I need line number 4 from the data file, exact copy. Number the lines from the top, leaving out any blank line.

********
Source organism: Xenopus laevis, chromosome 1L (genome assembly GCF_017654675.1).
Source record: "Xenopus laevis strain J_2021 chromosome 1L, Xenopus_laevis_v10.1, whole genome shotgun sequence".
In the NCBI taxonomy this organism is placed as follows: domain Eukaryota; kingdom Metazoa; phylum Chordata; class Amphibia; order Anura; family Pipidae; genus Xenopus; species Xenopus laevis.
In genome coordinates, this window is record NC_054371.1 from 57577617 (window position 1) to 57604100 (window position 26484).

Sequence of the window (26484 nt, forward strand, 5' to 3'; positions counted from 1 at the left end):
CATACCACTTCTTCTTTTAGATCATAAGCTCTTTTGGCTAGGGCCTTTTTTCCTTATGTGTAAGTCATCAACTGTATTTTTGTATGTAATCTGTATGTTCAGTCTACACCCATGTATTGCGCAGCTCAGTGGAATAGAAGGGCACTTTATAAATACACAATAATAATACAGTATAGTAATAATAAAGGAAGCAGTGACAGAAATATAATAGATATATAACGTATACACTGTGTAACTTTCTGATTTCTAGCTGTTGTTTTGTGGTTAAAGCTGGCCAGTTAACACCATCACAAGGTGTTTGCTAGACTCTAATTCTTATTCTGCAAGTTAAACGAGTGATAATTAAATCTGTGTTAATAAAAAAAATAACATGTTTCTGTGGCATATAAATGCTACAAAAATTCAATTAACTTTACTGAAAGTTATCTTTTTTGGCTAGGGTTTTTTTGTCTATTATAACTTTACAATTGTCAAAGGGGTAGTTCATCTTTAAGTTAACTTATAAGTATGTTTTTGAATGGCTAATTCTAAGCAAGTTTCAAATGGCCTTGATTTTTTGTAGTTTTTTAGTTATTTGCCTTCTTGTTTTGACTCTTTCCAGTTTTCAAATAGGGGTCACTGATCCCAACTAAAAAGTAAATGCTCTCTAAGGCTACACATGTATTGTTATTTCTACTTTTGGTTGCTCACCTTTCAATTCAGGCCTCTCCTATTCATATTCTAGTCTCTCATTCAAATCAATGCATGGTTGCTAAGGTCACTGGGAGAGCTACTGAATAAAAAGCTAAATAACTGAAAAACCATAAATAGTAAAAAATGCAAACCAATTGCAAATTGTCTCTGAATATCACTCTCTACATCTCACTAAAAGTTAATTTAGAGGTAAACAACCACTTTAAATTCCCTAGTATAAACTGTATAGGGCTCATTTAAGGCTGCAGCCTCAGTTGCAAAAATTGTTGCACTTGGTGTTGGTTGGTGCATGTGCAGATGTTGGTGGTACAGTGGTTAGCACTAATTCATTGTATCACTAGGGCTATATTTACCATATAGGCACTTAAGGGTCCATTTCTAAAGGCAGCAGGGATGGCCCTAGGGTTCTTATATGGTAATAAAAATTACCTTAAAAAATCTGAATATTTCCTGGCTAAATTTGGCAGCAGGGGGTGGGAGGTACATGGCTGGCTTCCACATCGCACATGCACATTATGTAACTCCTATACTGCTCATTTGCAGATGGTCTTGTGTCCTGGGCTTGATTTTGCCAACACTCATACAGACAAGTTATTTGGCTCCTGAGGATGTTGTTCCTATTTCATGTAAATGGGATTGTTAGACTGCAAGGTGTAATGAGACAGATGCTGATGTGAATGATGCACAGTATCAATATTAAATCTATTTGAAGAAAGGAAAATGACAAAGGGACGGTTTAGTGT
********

In genome coordinates, this window is record NC_054371.1 from 57577617 (window position 1) to 57604100 (window position 26484).